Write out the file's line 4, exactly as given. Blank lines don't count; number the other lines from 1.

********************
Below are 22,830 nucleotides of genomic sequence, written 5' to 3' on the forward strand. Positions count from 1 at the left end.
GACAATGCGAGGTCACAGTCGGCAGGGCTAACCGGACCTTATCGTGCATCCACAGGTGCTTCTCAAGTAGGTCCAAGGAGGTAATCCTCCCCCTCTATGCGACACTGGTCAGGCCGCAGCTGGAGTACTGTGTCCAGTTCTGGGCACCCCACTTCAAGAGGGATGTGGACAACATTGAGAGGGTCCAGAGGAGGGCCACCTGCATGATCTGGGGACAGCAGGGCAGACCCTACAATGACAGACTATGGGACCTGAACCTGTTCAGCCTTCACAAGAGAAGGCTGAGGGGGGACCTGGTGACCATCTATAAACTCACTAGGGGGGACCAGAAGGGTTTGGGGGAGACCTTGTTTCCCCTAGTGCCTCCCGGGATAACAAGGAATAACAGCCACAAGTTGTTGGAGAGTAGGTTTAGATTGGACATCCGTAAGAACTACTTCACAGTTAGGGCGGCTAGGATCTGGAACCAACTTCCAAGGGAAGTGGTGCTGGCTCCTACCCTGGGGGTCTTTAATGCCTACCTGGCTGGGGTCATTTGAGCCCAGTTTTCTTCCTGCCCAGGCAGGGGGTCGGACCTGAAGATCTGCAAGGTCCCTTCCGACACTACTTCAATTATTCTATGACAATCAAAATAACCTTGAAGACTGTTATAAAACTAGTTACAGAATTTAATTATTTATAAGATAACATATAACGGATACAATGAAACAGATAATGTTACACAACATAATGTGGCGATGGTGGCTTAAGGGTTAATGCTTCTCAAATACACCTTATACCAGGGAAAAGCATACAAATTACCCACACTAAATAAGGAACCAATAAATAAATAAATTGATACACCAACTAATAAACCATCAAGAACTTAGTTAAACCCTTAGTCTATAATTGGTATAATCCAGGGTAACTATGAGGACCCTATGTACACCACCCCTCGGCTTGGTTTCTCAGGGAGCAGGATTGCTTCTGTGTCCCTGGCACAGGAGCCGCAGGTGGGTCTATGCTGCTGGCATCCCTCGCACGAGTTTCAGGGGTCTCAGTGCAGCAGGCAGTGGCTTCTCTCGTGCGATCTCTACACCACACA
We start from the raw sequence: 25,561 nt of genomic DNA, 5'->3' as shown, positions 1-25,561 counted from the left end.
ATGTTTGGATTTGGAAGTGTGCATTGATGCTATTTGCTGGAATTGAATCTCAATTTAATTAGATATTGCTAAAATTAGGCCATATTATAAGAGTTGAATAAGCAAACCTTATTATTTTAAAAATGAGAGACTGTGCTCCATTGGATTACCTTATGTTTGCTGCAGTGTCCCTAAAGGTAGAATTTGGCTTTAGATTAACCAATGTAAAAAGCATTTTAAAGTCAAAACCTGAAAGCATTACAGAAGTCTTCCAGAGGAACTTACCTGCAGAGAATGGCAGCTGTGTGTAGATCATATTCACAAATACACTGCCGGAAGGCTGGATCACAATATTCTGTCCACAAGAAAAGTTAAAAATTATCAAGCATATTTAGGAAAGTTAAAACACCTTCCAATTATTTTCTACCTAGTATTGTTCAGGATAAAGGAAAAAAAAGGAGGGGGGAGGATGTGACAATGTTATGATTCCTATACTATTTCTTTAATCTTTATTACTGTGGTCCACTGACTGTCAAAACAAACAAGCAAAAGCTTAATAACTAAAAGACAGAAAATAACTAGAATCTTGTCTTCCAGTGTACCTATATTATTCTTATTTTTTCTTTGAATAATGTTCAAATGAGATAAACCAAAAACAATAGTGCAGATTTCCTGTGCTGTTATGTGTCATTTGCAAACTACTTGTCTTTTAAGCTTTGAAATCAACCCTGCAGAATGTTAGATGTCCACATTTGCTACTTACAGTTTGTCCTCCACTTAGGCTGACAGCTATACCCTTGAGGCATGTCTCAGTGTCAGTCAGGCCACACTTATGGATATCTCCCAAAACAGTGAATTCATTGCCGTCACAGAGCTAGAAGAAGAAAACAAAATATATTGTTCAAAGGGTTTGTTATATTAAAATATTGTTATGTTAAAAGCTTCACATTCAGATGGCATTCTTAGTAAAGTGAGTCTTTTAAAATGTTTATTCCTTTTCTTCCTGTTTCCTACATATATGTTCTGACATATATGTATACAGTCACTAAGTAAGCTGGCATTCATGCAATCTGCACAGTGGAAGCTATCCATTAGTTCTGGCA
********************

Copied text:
ATGTTTGGATTTGGAAGTGTGCATTGATGCTATTTGCTGGAATTGAATCTCAATTTAATTAGATATTGCTAAAATTAGGCCATATTATAAGAGTTGAATAAGCAAACCTTATTATTTTAAAAATGAGAGACTGTGCTCCATTGGATTACCTTATGTTTGCTGCAGTGTCCCTAAAGGTAGAATTTGGCTTTAGATTAACCAATGTAAAAAGCATTTTAAAGTCAAAACCTGAAAGCATTACAGAAGTCTTCCAGAGGAACTTACCTGCAGAGAATGGCAGCTGTGTGTAGATCATATTCACAAATACACTGCCGGAAGGCTGGATCACAATATTCTGTCCACAAGAAAAGTTAAAAATTATCAAGCATATTTAGGAAAGTTAAAACACCTTCCAATTATTTTCTACCTAGTATTGTTCAGGATAAAGGAAAAAAAAGGAGGGGGGAGGATGTGACAATGTTATGATTCCTATACTATTTCTTTAATCTTTATTACTGTGGTCCACTGACTGTCAAAACAAACAAGCAAAAGCTTAATAACTAAAAGACAGAAAATAACTAGAATCTTGTCTTCCAGTGTACCTATATTATTCTTATTTTTTCTTTGAATAATGTTCAAATGAGATAAACCAAAAACAATAGTGCAGATTTCCTGTGCTGTTATGTGTCATTTGCAAACTACTTGTCTTTTAAGCTTTGAAATCAACCCTGCAGAATGTTAGATGTCCACATTTGCTACTTACAGTTTGTCCTCCACTTAGGCTGACAGCTATACCCTTGAGGCATGTCTCAGTGTCAGTCAGGCCACACTTATGGATATCTCCCAAAACAGTGAATTCATTGCCGTCACAGAGCTAGAAGAAGAAAACAAAATATATTGTTCAAAGGGTTTGTTATATTAAAATATTGTTATGTTAAAAGCTTCACATTCAGATGGCATTCTTAGTAAAGTGAGTCTTTTAAAATGTTTATTCCTTTTCTTCCTGTTTCCTACATATATGTTCTGACATATATGTATACAGTCACTAAGTAAGCTGGCATTCATGCAATCTGCACAGTGGAAGCTATCCATTAGTTCTGGCA